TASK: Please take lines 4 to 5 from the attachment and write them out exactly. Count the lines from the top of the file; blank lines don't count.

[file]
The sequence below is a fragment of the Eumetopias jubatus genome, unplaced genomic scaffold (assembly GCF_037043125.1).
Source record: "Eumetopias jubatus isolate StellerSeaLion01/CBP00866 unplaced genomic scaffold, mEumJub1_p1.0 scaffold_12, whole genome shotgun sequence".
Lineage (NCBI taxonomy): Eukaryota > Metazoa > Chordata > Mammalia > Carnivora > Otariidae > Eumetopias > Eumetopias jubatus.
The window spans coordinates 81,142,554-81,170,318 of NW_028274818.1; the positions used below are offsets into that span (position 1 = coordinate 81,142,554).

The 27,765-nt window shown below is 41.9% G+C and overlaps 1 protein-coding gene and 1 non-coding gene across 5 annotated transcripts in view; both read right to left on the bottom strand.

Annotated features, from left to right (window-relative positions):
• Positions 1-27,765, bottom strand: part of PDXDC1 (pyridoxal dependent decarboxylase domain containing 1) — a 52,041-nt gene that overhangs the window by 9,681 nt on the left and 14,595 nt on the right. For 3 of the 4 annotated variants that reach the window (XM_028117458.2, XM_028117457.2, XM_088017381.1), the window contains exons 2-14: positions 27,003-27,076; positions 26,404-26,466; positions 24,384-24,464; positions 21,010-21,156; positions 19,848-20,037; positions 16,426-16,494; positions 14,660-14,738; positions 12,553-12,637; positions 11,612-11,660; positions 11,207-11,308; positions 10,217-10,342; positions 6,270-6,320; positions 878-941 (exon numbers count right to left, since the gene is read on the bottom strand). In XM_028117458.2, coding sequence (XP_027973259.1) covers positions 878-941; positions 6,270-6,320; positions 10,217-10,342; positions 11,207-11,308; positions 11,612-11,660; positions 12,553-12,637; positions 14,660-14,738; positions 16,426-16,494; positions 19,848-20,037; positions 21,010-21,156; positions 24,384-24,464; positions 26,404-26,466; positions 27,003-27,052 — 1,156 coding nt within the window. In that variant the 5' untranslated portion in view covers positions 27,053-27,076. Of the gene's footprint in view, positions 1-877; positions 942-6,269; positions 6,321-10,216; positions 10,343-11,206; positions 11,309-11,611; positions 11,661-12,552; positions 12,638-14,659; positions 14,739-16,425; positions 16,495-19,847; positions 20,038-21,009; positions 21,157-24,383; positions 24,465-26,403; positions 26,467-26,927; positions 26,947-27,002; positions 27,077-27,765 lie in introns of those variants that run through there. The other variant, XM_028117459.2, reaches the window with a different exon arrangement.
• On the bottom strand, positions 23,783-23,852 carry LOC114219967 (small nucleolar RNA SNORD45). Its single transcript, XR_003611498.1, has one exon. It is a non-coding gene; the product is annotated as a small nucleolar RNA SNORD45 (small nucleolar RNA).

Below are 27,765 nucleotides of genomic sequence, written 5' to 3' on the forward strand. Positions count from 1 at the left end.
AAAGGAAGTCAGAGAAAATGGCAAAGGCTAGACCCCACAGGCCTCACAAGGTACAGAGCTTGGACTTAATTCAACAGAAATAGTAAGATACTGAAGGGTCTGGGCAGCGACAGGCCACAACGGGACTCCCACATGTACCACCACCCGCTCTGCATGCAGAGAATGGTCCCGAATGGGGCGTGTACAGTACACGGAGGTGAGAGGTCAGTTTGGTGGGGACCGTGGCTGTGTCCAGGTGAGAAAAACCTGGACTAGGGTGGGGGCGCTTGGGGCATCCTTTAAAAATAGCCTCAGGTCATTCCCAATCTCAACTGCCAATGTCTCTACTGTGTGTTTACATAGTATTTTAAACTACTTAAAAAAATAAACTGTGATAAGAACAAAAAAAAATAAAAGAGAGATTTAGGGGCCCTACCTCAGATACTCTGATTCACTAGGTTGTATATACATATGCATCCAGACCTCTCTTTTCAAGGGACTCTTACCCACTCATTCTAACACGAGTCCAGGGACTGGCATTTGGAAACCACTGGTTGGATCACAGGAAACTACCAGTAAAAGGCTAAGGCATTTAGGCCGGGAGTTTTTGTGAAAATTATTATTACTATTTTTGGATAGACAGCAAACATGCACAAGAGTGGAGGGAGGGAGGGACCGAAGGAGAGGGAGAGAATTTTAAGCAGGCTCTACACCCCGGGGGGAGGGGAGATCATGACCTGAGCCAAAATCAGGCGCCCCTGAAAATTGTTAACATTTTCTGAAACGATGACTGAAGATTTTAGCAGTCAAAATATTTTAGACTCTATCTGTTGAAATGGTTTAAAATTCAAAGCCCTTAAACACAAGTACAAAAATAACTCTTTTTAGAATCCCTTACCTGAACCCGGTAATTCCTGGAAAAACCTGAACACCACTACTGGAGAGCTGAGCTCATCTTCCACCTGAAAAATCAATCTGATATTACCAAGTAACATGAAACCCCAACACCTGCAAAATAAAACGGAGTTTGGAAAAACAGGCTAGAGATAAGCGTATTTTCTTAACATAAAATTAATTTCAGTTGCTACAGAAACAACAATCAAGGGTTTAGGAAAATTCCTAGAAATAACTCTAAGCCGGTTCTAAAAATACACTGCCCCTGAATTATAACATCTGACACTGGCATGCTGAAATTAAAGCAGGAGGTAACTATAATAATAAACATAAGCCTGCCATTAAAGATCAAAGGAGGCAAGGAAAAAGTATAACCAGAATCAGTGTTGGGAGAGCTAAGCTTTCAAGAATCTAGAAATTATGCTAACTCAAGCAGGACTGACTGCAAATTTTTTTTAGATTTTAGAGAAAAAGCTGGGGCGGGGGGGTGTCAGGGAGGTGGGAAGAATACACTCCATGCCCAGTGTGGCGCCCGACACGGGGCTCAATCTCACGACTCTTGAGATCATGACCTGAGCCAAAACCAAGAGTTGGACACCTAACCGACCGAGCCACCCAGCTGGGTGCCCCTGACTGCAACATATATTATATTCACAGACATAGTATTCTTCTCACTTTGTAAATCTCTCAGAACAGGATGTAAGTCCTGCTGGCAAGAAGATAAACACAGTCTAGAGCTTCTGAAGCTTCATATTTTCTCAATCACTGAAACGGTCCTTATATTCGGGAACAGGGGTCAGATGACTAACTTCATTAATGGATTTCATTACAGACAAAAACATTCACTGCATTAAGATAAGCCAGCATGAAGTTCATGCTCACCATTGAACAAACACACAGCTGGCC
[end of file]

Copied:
The window spans coordinates 81,142,554-81,170,318 of NW_028274818.1; the positions used below are offsets into that span (position 1 = coordinate 81,142,554).

The 27,765-nt window shown below is 41.9% G+C and overlaps 1 protein-coding gene and 1 non-coding gene across 5 annotated transcripts in view; both read right to left on the bottom strand.